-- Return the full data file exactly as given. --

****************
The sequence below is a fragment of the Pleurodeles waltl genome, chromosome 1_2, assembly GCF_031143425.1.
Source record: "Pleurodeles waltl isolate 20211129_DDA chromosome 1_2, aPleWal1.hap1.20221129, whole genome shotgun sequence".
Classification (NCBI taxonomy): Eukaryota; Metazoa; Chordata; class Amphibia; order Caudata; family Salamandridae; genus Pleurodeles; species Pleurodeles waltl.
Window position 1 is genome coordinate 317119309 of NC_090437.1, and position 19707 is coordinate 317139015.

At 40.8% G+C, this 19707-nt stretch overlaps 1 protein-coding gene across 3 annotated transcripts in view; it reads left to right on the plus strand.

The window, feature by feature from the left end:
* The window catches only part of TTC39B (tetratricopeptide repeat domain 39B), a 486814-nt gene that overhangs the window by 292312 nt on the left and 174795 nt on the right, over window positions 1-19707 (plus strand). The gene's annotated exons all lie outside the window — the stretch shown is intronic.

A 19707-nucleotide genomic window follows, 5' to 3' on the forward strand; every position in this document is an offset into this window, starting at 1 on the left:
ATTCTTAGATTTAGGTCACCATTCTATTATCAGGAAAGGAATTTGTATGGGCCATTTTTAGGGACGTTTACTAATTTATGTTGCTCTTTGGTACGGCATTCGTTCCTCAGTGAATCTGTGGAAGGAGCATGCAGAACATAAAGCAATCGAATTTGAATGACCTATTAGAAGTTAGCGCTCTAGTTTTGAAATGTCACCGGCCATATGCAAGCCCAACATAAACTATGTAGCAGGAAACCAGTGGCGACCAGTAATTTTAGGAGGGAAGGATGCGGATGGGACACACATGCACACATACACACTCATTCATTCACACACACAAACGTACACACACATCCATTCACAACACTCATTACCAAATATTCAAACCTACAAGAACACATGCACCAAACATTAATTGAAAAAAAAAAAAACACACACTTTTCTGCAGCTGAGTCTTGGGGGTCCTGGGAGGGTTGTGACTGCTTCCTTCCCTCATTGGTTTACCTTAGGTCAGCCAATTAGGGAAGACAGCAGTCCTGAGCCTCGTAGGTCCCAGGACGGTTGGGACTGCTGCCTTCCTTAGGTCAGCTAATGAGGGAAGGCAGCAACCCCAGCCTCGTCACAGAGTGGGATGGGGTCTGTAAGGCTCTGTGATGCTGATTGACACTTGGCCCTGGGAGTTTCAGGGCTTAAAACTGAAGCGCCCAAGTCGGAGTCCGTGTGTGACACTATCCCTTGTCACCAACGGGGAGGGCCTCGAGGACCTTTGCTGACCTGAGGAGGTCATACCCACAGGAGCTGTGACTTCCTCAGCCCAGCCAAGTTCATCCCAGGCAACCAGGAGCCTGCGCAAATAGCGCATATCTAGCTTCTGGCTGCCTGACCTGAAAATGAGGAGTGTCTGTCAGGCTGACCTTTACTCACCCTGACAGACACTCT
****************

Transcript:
The sequence below is a fragment of the Pleurodeles waltl genome, chromosome 1_2, assembly GCF_031143425.1.
Source record: "Pleurodeles waltl isolate 20211129_DDA chromosome 1_2, aPleWal1.hap1.20221129, whole genome shotgun sequence".
Classification (NCBI taxonomy): Eukaryota; Metazoa; Chordata; class Amphibia; order Caudata; family Salamandridae; genus Pleurodeles; species Pleurodeles waltl.
Window position 1 is genome coordinate 317119309 of NC_090437.1, and position 19707 is coordinate 317139015.

At 40.8% G+C, this 19707-nt stretch overlaps 1 protein-coding gene across 3 annotated transcripts in view; it reads left to right on the plus strand.

The window, feature by feature from the left end:
* The window catches only part of TTC39B (tetratricopeptide repeat domain 39B), a 486814-nt gene that overhangs the window by 292312 nt on the left and 174795 nt on the right, over window positions 1-19707 (plus strand). The gene's annotated exons all lie outside the window — the stretch shown is intronic.

A 19707-nucleotide genomic window follows, 5' to 3' on the forward strand; every position in this document is an offset into this window, starting at 1 on the left:
ATTCTTAGATTTAGGTCACCATTCTATTATCAGGAAAGGAATTTGTATGGGCCATTTTTAGGGACGTTTACTAATTTATGTTGCTCTTTGGTACGGCATTCGTTCCTCAGTGAATCTGTGGAAGGAGCATGCAGAACATAAAGCAATCGAATTTGAATGACCTATTAGAAGTTAGCGCTCTAGTTTTGAAATGTCACCGGCCATATGCAAGCCCAACATAAACTATGTAGCAGGAAACCAGTGGCGACCAGTAATTTTAGGAGGGAAGGATGCGGATGGGACACACATGCACACATACACACTCATTCATTCACACACACAAACGTACACACACATCCATTCACAACACTCATTACCAAATATTCAAACCTACAAGAACACATGCACCAAACATTAATTGAAAAAAAAAAAAACACACACTTTTCTGCAGCTGAGTCTTGGGGGTCCTGGGAGGGTTGTGACTGCTTCCTTCCCTCATTGGTTTACCTTAGGTCAGCCAATTAGGGAAGACAGCAGTCCTGAGCCTCGTAGGTCCCAGGACGGTTGGGACTGCTGCCTTCCTTAGGTCAGCTAATGAGGGAAGGCAGCAACCCCAGCCTCGTCACAGAGTGGGATGGGGTCTGTAAGGCTCTGTGATGCTGATTGACACTTGGCCCTGGGAGTTTCAGGGCTTAAAACTGAAGCGCCCAAGTCGGAGTCCGTGTGTGACACTATCCCTTGTCACCAACGGGGAGGGCCTCGAGGACCTTTGCTGACCTGAGGAGGTCATACCCACAGGAGCTGTGACTTCCTCAGCCCAGCCAAGTTCATCCCAGGCAACCAGGAGCCTGCGCAAATAGCGCATATCTAGCTTCTGGCTGCCTGACCTGAAAATGAGGAGTGTCTGTCAGGCTGACCTTTACTCACCCTGACAGACACTCT